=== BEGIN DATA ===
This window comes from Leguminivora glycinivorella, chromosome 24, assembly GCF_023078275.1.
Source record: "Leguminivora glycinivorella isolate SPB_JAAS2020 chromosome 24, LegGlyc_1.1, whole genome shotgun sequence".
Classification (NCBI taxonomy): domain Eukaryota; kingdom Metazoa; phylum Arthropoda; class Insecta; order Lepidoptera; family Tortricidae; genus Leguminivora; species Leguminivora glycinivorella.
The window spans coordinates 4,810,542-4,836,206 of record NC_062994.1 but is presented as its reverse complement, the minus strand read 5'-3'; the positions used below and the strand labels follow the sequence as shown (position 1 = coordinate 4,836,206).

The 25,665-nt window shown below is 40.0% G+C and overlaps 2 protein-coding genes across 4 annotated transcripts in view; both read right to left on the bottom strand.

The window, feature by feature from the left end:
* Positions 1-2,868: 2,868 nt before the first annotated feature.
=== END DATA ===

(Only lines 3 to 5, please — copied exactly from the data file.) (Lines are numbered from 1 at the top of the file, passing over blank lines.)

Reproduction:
Classification (NCBI taxonomy): domain Eukaryota; kingdom Metazoa; phylum Arthropoda; class Insecta; order Lepidoptera; family Tortricidae; genus Leguminivora; species Leguminivora glycinivorella.
The window spans coordinates 4,810,542-4,836,206 of record NC_062994.1 but is presented as its reverse complement, the minus strand read 5'-3'; the positions used below and the strand labels follow the sequence as shown (position 1 = coordinate 4,836,206).

The 25,665-nt window shown below is 40.0% G+C and overlaps 2 protein-coding genes across 4 annotated transcripts in view; both read right to left on the bottom strand.